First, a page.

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Ed in SoDak

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  1. Mining the miners is nothing new. Most of us keep fresh batteries in our B.S. detectors, and mine's beeping a bit reading your first post here. That said, is there some new sort of scam being played up there? -Ed
  2. It's got to be one of the better witnessed falls with lots of video and one of the largest in recent history. 1200 or more injuries, fortunately mostly minor and some structure damage, but it sure could have been far worse. I guess we should feel truly lucky the big one the following day stayed out in space. The Earth is way past due for a major meteor strike, cosmologically speaking. -Ed
  3. A small speaker's cone movement can be easily felt with fingertips lightly pressed against the cone. It might be pretty easy to open up some cheap headphones and mount one of the drivers where it's easy to keep your fingers on it. Or buy a small speaker, jack and wire at Radio Shack and work something up. I had a couple small speakers with mylar cones that were waterproof and very durable. Some types of headphones use something similar for their drivers. -Ed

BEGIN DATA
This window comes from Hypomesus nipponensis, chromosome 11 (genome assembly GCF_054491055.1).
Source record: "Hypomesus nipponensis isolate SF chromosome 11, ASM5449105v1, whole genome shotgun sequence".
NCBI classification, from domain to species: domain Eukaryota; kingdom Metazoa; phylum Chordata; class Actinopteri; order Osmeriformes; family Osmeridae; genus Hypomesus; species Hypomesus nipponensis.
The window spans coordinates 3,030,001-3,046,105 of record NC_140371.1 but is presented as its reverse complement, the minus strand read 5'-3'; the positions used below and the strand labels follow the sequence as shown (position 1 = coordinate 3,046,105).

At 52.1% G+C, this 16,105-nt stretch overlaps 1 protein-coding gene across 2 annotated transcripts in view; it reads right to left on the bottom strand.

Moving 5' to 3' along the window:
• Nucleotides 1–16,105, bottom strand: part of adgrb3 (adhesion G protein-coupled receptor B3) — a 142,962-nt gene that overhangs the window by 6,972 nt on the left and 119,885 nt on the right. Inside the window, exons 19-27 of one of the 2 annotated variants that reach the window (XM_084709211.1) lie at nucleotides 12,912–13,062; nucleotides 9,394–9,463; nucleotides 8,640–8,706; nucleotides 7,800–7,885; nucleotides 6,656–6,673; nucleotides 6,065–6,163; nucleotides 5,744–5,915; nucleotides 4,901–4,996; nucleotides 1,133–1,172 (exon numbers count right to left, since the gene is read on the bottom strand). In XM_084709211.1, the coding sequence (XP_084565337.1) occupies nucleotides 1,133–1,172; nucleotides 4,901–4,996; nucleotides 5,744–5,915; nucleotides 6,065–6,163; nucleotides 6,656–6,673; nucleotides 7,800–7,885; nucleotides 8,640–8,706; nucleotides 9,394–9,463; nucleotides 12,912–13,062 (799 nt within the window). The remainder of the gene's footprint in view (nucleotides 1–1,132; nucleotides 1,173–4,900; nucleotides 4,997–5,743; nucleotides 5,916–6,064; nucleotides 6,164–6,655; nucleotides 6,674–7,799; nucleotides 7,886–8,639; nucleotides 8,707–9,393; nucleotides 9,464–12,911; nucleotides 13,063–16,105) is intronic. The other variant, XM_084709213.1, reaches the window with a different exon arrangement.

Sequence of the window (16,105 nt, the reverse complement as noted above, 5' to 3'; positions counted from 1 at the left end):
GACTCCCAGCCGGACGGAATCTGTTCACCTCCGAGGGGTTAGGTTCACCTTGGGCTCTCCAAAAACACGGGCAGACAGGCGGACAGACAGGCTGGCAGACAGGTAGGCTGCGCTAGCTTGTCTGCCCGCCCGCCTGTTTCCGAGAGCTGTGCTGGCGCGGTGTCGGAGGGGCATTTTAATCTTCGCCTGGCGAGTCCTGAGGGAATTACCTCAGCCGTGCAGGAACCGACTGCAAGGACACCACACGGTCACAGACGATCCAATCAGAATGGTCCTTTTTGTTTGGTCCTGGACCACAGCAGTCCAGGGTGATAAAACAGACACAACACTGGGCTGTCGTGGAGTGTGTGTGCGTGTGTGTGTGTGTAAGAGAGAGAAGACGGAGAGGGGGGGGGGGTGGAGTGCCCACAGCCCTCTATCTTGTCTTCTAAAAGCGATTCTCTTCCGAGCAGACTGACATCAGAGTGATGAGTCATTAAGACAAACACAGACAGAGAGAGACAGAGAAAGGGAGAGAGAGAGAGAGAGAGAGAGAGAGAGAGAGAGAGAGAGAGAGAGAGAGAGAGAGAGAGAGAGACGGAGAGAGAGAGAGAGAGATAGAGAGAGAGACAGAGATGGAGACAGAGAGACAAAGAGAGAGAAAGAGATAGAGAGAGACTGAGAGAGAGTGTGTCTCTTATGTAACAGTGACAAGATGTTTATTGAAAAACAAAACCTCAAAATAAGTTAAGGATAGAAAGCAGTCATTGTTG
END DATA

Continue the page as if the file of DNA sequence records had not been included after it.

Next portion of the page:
4. Sure, you can discount or ignore fantastic-sounding air tests, but air tests are still useful, as they can help you learn your detector's response to all types of targets. Either toss test objects on the ground or get set up in an easy chair and wave away. If you doubt, it's easy to note the response of any real target you have just recovered. Said response is what caused you to dig it in the first place, so the hard part is already done. Now try an air test of your find before you tuck it in your poke. Any difference? It's easy enough to do along with getting that great pic of it to post later, which many of you also already do. Pretty darn quick you'll have your own data comparing air test signals to those in the ground on genuine targets. For ghost signals, did you try dragging a strong magnet in the hole? Do you have a pinpointer that may help find an elusive signal in the sides or bottom of a hole? Small bits of conductive metal or iron clays can be everywhere, yet always some distance away. When removed dirt has a signal, that's a clue to disseminated material. Remove the coil from the stem to allow moving it by hand with better positioning than is allowed when mounted on the detector. Get a sample gold nugget to compare what you're reading to something known. Just some tips from another perpetual skunker! :lol: -Ed
  5. I read in some book that dogs can be trained to sniff for arsenic, which is associated with some gold deposits. Gold itself is so inert, it probably doesn't emit an odor but its impurities might. That is one alert, intelligent-looking pooch! I have to wonder why he was left to the shelter. -Ed